The main character of the novel is Magdalena Cirule—a patient from a psychoneurological hospital who is pregnant with the child of her attending physician. Magdalena is Dr. Karlis Vilks-Krideners’ ideal patient; he came to Latvia from Germany after his grandmother refused to continue financing his psychotherapy research, which was considered rather avant-garde, even by the hospital in Munich where he worked. But Karlis can’t continue practicing in Munich because he believes he could better help patients through treatments that don’t use chemical or mechanical means.
Magdalena suffers from a high level of anxiety, and has a tendency to black out after being touched—either intentionally or unintentionally. But the hospital director, Valdis Gudsbergs, has concerns over whether the hospital has enough room for all its patients, and thinks that Magdalena should have been sent home to her parents ages ago. However, Magdalena’s father is the mayor of Rezekne, and her parents worry that their daughter’s presence at home will negatively impact their public image. It is for this reason they are willing to pay for Magdalena’s “luxury suite” at the Strenci Psychoneurological Hospital, an institution where the middle-class patients frequently end up sleeping in the corridors.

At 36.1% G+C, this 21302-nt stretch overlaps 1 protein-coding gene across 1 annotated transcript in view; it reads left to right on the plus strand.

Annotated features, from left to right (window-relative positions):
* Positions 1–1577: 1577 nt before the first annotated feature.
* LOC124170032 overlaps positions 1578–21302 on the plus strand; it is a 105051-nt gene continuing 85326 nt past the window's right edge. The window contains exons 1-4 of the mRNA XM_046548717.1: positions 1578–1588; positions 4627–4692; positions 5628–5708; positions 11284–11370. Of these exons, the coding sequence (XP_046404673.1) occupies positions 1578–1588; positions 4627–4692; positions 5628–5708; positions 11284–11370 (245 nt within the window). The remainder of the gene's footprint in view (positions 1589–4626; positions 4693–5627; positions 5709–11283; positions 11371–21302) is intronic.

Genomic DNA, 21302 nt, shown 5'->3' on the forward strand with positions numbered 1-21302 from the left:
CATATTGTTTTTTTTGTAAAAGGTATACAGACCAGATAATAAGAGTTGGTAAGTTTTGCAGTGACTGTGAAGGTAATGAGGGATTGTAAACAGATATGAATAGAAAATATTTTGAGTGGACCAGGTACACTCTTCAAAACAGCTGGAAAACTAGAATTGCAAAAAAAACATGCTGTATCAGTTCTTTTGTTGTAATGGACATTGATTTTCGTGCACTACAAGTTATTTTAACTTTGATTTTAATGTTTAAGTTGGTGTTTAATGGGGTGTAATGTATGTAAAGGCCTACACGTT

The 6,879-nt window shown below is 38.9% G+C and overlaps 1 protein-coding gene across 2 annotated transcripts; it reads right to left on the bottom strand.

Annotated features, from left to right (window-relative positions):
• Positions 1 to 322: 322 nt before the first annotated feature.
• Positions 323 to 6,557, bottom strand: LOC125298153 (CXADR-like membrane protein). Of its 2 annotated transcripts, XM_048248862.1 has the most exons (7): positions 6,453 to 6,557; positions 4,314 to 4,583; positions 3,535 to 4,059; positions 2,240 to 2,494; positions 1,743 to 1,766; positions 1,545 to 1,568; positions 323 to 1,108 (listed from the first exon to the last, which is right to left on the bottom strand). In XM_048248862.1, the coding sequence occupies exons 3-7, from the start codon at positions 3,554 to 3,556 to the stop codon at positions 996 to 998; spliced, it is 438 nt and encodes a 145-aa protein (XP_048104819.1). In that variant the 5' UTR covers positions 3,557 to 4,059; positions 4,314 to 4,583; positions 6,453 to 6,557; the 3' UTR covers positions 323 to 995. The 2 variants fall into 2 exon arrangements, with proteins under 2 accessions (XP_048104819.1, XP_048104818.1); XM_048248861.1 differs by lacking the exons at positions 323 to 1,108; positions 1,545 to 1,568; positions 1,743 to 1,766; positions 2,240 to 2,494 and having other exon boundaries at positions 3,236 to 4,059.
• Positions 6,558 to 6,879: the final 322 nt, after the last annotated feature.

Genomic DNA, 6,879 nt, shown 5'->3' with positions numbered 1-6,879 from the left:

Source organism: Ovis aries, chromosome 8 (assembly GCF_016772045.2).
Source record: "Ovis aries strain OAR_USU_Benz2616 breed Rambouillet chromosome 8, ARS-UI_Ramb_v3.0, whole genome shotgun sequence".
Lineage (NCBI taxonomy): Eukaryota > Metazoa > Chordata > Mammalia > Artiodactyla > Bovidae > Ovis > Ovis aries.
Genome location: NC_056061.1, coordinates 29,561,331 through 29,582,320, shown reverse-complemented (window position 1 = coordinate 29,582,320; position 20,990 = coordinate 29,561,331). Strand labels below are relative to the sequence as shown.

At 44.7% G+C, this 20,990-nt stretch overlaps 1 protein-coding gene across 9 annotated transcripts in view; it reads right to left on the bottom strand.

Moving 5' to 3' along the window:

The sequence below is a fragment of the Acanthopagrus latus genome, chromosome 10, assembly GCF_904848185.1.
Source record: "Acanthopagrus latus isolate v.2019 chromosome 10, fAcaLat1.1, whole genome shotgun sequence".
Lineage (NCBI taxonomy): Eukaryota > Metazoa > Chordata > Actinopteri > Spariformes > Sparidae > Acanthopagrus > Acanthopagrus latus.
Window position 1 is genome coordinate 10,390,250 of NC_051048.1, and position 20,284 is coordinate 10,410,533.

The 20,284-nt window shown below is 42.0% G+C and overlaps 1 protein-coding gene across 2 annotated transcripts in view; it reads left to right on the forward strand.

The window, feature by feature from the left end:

Contacts: email@example.com www.dgramata.lv
The Glass Shards
Interview with Inga Gaile // Internet magazine Satori.lv [LV]
Ieva Melgalve, Pareizības griezīgās lauskas, review of The Glass Shards // Internet magazine Punctum [LV]
Zita Kārkla, Nemīlestība ļoti sāp, review of The Glass Shards // UbiSunt, University of Latvia [LV]